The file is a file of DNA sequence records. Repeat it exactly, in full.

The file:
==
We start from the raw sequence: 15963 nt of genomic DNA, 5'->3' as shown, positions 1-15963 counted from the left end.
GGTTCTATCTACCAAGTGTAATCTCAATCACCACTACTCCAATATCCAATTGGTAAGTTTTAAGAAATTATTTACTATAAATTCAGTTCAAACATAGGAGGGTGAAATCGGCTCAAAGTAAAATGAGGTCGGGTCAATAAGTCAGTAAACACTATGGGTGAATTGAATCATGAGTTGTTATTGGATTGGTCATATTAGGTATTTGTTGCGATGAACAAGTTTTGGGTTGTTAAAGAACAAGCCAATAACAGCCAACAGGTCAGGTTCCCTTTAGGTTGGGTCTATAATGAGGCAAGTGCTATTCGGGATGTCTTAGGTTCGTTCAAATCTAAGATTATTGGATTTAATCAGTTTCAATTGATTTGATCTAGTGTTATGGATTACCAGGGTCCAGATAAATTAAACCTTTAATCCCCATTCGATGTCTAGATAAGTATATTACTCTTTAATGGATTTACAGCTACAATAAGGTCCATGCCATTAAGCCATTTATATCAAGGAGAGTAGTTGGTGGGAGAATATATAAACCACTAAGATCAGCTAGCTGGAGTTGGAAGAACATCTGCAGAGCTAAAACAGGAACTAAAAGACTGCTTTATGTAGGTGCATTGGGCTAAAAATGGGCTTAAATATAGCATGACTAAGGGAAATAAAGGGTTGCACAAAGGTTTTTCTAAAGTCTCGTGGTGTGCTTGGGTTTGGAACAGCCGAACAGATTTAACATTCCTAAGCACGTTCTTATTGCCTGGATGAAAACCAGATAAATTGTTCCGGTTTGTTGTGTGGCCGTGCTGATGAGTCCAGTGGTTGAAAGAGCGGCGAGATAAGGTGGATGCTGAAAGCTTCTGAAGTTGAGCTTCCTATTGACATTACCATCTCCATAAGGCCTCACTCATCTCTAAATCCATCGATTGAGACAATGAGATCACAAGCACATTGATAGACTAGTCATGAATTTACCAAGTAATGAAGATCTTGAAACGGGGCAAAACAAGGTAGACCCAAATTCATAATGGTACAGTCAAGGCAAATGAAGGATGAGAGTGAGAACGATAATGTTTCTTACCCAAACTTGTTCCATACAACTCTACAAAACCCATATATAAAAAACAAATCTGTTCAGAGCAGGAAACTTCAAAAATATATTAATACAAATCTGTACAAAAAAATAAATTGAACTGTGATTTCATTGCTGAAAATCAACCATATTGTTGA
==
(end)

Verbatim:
We start from the raw sequence: 15963 nt of genomic DNA, 5'->3' as shown, positions 1-15963 counted from the left end.
GGTTCTATCTACCAAGTGTAATCTCAATCACCACTACTCCAATATCCAATTGGTAAGTTTTAAGAAATTATTTACTATAAATTCAGTTCAAACATAGGAGGGTGAAATCGGCTCAAAGTAAAATGAGGTCGGGTCAATAAGTCAGTAAACACTATGGGTGAATTGAATCATGAGTTGTTATTGGATTGGTCATATTAGGTATTTGTTGCGATGAACAAGTTTTGGGTTGTTAAAGAACAAGCCAATAACAGCCAACAGGTCAGGTTCCCTTTAGGTTGGGTCTATAATGAGGCAAGTGCTATTCGGGATGTCTTAGGTTCGTTCAAATCTAAGATTATTGGATTTAATCAGTTTCAATTGATTTGATCTAGTGTTATGGATTACCAGGGTCCAGATAAATTAAACCTTTAATCCCCATTCGATGTCTAGATAAGTATATTACTCTTTAATGGATTTACAGCTACAATAAGGTCCATGCCATTAAGCCATTTATATCAAGGAGAGTAGTTGGTGGGAGAATATATAAACCACTAAGATCAGCTAGCTGGAGTTGGAAGAACATCTGCAGAGCTAAAACAGGAACTAAAAGACTGCTTTATGTAGGTGCATTGGGCTAAAAATGGGCTTAAATATAGCATGACTAAGGGAAATAAAGGGTTGCACAAAGGTTTTTCTAAAGTCTCGTGGTGTGCTTGGGTTTGGAACAGCCGAACAGATTTAACATTCCTAAGCACGTTCTTATTGCCTGGATGAAAACCAGATAAATTGTTCCGGTTTGTTGTGTGGCCGTGCTGATGAGTCCAGTGGTTGAAAGAGCGGCGAGATAAGGTGGATGCTGAAAGCTTCTGAAGTTGAGCTTCCTATTGACATTACCATCTCCATAAGGCCTCACTCATCTCTAAATCCATCGATTGAGACAATGAGATCACAAGCACATTGATAGACTAGTCATGAATTTACCAAGTAATGAAGATCTTGAAACGGGGCAAAACAAGGTAGACCCAAATTCATAATGGTACAGTCAAGGCAAATGAAGGATGAGAGTGAGAACGATAATGTTTCTTACCCAAACTTGTTCCATACAACTCTACAAAACCCATATATAAAAAACAAATCTGTTCAGAGCAGGAAACTTCAAAAATATATTAATACAAATCTGTACAAAAAAATAAATTGAACTGTGATTTCATTGCTGAAAATCAACCATATTGTTGA